Trump’s Campaign of Hate Made Me Homeless

Written by Theresa Corbin

That’s right. I’m currently without a home. Have been since the beginning of September. Not in the sense that I am living on the street. Alhamdulillah I have a roof over my head. But I AM currently without a country at the moment. With election day approaching in the US, I thought I would share my tale with you.

Trump's Campaign Made me Homeless

Originally published on

I never imagined that a presidential campaign could change my life so suddenly and drastically. For most of my life, a presidential election meant old, white men running from city to city, politely yelling at each other about things they didn’t actually care about, and promising to do things they had NO intention of doing.

But this presidential campaign, one politician in particular is yelling about how to deal with me and my brothers and sisters. Should we be trusted? Should we be tagged and tracked? Should we even be here in the first place? This presidential campaign, one man has turned the important issue of extremism into equal and opposite extremism.

Gradually turning up the heat

I rushed to put the finishing touches on a blog post before I had to turn my laptop to airplane mode. I was on my way to an Islamophobia conference in Australia to present my research, feeling almost gleeful about getting some respite from the anti-Muslim sentiment in America.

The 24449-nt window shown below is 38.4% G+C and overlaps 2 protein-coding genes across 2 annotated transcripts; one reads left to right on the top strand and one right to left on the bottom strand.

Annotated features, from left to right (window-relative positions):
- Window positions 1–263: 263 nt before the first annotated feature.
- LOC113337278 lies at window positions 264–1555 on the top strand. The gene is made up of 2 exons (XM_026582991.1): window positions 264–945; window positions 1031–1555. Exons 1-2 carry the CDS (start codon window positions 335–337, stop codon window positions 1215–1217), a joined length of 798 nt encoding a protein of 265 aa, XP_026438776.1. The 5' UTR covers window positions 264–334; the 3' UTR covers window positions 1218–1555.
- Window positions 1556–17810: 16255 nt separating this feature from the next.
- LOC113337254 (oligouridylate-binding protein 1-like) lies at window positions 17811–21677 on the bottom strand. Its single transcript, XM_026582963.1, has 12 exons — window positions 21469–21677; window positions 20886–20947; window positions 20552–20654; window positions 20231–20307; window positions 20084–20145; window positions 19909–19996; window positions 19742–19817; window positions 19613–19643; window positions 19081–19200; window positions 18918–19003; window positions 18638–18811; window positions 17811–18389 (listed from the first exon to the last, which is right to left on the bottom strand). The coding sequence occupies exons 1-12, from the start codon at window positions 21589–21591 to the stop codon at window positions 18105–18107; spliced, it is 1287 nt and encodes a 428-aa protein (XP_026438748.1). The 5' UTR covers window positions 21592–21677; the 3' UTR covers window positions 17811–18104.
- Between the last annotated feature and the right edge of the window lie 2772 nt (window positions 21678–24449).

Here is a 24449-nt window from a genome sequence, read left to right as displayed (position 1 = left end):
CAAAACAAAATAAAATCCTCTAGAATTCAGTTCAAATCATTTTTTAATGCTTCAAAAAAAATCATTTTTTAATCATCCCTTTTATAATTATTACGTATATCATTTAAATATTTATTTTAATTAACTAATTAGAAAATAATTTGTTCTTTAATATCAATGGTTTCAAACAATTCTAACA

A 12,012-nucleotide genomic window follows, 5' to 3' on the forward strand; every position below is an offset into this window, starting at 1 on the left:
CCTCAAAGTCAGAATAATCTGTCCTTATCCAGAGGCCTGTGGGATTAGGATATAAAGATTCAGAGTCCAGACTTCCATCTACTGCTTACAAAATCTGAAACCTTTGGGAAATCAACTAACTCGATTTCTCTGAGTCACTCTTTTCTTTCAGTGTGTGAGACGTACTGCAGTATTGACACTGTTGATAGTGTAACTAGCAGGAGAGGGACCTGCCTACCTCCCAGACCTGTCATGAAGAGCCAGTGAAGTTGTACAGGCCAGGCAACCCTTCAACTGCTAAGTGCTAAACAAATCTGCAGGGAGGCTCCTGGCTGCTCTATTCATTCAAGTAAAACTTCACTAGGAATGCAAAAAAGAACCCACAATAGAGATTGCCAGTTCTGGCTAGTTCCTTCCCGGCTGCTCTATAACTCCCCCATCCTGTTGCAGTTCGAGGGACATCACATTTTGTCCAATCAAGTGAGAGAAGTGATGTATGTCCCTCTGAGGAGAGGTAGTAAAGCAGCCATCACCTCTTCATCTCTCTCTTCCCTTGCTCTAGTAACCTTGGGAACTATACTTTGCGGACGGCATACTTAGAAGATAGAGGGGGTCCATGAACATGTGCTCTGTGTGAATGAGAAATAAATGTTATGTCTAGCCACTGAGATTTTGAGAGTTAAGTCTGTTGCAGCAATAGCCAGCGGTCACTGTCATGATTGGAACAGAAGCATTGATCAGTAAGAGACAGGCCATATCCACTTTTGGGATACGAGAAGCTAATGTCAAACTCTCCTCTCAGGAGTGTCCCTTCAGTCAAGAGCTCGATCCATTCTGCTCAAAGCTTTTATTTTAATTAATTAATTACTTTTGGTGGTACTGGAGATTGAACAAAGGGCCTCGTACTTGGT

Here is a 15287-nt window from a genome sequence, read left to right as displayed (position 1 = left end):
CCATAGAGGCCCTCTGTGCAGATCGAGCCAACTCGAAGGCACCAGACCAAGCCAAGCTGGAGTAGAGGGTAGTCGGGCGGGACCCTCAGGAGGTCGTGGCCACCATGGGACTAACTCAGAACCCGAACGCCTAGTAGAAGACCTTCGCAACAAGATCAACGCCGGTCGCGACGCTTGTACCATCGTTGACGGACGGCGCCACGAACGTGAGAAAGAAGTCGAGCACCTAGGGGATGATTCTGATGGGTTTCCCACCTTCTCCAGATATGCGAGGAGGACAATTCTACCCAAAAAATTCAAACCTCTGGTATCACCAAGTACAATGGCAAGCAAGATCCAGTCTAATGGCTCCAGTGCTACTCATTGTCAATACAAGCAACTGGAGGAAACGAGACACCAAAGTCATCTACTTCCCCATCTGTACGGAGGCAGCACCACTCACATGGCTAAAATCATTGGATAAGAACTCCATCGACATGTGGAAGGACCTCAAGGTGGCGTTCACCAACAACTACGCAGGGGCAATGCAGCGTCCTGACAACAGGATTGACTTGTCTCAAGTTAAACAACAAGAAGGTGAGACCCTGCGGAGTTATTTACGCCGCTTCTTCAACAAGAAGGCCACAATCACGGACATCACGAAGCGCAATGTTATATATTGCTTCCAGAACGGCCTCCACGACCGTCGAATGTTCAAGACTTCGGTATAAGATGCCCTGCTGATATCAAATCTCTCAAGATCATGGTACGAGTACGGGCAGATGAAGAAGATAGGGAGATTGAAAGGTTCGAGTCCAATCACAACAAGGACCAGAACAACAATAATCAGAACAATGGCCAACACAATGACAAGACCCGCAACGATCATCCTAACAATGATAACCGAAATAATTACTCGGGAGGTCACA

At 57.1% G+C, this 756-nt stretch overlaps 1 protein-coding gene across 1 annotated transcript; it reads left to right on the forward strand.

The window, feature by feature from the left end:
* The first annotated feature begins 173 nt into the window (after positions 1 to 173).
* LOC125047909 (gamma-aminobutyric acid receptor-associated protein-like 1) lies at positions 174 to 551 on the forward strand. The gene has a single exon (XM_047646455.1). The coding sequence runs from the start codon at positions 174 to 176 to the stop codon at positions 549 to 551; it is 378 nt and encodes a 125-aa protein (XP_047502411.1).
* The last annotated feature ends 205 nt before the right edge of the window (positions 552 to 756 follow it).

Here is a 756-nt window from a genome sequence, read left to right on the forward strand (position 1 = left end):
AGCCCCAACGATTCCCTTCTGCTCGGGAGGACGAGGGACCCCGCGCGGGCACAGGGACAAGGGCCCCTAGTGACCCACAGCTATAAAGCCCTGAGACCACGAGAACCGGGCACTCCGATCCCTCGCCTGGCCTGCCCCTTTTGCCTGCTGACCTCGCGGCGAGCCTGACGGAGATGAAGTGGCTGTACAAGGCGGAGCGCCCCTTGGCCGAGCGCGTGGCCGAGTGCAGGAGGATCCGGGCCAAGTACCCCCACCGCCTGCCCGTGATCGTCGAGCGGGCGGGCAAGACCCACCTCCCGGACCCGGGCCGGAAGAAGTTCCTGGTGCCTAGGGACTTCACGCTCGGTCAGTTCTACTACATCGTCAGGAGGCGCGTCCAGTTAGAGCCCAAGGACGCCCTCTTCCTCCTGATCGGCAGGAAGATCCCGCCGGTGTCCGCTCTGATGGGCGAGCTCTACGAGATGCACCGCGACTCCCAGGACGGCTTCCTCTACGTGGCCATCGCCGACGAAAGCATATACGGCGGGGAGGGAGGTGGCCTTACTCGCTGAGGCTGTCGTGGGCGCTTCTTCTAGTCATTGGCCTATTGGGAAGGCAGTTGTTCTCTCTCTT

That day on the plane I blogged about Trump’s belief that US Muslims should be made to wear ID badges.  I recommended the ID badges should include the first amendment right to freedom of religion.

The day after my return from the Islamophobia conference (you can cut this irony with a knife), Trump decided that there should be “a total and complete shutdown of Muslims entering the United States”.

Had I returned a day later, to my own country, under such a shutdown I would not have been allowed to come home.

Many journalists, some sane politicians and academics, and a lot of regular people were shocked by Trump’s blustering and use of Islamophobia (and fears of other minorities) to gain popularity. Many figured this man would lose support and steam and his campaign would eventually die out. Americans would see through it. He obviously lacked knowledge of American principles.

But I feared the worst. My Islamophobia research lead me to research the path hate takes in a society. It is like setting fire to a dry brush. I know how fear is easily turned into hate and used as a political tool. And I know how that tool is so easily put into action. The foundation for all of this had already been lain over the past 15 years. And Trump knew all he had to do was to spark the flame. He knew this would help him gain support. 

Over the next several months and outrageous statements, Trump persuaded more and more people to turn to fear, to turn to hate, to turn to him. He convinced people to see the worst in others, to lash out in fear, to hate, to turn off the part of the brain that sees logic. He convinced many that all of this was in their best interest and for their own safety. And so he gained steam.